But the throng in that Koreatown strip mall – it’s not there for the ox bone soup. Ox bone soup is not why you stand patiently outside while the excellent noodle shops, stew merchants and seafood parlors that surround it are half-empty. (The hosts seem to take special glee in crossing out the names of supplicants who are not present when their parties are called.) It is not ox-bone soup that New York chef David Chang posts to the zillion followers of his Instagram feed or has been known to eat twice a day when he’s in town.

When you finally straggle into the cramped dining room, possibly 90 minutes after you first scrawled your name on a clipboard, it is not ox bone soup that you see on every table, not ox bone soup at the center of awkward first dates and not ox bone soup that causes everyone to whip out their phones when the food comes.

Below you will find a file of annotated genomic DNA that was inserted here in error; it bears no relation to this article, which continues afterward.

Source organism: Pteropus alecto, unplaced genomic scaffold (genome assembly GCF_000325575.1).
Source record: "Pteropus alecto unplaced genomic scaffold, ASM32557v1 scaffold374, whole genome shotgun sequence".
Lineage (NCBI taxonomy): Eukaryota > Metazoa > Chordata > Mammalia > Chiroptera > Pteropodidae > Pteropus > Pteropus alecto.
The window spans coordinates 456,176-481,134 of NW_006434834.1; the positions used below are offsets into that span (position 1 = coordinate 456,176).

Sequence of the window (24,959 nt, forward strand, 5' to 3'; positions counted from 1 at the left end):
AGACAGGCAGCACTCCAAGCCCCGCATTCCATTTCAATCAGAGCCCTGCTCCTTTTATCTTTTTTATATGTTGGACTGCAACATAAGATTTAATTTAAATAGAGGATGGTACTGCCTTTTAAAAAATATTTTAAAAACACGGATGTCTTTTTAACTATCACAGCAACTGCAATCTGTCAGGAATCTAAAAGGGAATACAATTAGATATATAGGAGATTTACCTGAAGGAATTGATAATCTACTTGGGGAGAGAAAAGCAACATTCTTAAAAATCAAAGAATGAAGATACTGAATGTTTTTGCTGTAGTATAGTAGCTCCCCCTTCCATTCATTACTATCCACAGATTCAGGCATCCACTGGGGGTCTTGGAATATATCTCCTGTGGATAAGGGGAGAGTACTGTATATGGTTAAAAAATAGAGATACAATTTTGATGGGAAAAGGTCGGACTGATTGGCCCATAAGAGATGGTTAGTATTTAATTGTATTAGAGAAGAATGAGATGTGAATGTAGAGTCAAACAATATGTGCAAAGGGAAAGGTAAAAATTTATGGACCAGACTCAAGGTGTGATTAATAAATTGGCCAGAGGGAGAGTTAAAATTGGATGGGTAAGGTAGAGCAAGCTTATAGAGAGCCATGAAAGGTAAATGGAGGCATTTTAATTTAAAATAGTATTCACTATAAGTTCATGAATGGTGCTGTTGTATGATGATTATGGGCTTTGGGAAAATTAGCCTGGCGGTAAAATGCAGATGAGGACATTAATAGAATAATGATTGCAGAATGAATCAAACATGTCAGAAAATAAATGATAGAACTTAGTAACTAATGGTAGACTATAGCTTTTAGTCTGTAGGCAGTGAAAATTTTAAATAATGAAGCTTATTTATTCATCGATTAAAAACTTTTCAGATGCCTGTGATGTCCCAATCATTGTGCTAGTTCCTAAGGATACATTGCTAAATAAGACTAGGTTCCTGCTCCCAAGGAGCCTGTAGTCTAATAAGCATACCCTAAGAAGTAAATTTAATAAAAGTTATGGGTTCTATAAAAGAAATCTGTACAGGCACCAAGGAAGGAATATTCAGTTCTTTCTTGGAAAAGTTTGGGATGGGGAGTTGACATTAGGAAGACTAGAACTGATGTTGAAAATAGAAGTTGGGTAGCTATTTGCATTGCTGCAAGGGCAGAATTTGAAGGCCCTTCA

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The waiter will stand patiently at the table while you try to decipher the menu printed on your paper place mat, trying to figure out if a place that offers a choice between boiled ox knee and boiled cow head was really what you had in mind. Because he knows that you are going to settle on the same short rib stew that everybody else in the restaurant is eating, at least everybody under the age of 50. Sullungtang has a definite place in the ecosystem, and you should definitely order a pot to kill time until the main dish comes, but that short rib stew, galbi jjim, is just killer.